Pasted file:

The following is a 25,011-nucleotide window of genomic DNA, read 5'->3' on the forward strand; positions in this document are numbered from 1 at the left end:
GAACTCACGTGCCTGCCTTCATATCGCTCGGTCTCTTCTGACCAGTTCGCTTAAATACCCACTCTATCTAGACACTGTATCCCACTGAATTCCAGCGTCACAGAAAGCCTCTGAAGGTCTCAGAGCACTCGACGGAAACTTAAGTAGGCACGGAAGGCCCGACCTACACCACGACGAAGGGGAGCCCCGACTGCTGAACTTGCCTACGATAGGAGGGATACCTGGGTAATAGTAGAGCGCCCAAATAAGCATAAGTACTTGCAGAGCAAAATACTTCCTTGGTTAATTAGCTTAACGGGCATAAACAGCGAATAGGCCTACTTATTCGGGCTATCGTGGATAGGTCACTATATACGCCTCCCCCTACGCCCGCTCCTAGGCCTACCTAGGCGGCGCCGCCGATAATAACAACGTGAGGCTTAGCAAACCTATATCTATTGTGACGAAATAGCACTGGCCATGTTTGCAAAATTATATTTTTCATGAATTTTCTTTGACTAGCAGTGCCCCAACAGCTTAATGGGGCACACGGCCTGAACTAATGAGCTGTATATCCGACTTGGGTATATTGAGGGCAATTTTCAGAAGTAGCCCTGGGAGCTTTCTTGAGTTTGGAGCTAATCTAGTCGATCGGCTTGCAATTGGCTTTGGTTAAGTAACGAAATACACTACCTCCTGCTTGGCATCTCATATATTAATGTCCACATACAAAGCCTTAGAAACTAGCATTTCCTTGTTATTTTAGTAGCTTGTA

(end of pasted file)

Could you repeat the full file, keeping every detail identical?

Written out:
The following is a 25,011-nucleotide window of genomic DNA, read 5'->3' on the forward strand; positions in this document are numbered from 1 at the left end:
GAACTCACGTGCCTGCCTTCATATCGCTCGGTCTCTTCTGACCAGTTCGCTTAAATACCCACTCTATCTAGACACTGTATCCCACTGAATTCCAGCGTCACAGAAAGCCTCTGAAGGTCTCAGAGCACTCGACGGAAACTTAAGTAGGCACGGAAGGCCCGACCTACACCACGACGAAGGGGAGCCCCGACTGCTGAACTTGCCTACGATAGGAGGGATACCTGGGTAATAGTAGAGCGCCCAAATAAGCATAAGTACTTGCAGAGCAAAATACTTCCTTGGTTAATTAGCTTAACGGGCATAAACAGCGAATAGGCCTACTTATTCGGGCTATCGTGGATAGGTCACTATATACGCCTCCCCCTACGCCCGCTCCTAGGCCTACCTAGGCGGCGCCGCCGATAATAACAACGTGAGGCTTAGCAAACCTATATCTATTGTGACGAAATAGCACTGGCCATGTTTGCAAAATTATATTTTTCATGAATTTTCTTTGACTAGCAGTGCCCCAACAGCTTAATGGGGCACACGGCCTGAACTAATGAGCTGTATATCCGACTTGGGTATATTGAGGGCAATTTTCAGAAGTAGCCCTGGGAGCTTTCTTGAGTTTGGAGCTAATCTAGTCGATCGGCTTGCAATTGGCTTTGGTTAAGTAACGAAATACACTACCTCCTGCTTGGCATCTCATATATTAATGTCCACATACAAAGCCTTAGAAACTAGCATTTCCTTGTTATTTTAGTAGCTTGTA